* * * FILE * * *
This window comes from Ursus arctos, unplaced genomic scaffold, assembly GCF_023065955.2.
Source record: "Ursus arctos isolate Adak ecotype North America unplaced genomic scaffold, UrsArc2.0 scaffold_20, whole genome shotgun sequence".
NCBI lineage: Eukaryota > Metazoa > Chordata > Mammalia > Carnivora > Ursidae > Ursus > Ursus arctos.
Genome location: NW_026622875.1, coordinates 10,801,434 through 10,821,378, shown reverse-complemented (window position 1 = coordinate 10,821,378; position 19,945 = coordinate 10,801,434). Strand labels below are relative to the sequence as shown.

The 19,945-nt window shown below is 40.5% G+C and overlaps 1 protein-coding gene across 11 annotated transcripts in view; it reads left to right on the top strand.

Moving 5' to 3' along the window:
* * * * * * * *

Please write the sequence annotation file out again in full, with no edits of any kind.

This window comes from Ursus arctos, unplaced genomic scaffold, assembly GCF_023065955.2.
Source record: "Ursus arctos isolate Adak ecotype North America unplaced genomic scaffold, UrsArc2.0 scaffold_20, whole genome shotgun sequence".
NCBI lineage: Eukaryota > Metazoa > Chordata > Mammalia > Carnivora > Ursidae > Ursus > Ursus arctos.
Genome location: NW_026622875.1, coordinates 10,801,434 through 10,821,378, shown reverse-complemented (window position 1 = coordinate 10,821,378; position 19,945 = coordinate 10,801,434). Strand labels below are relative to the sequence as shown.

The 19,945-nt window shown below is 40.5% G+C and overlaps 1 protein-coding gene across 11 annotated transcripts in view; it reads left to right on the top strand.

Moving 5' to 3' along the window: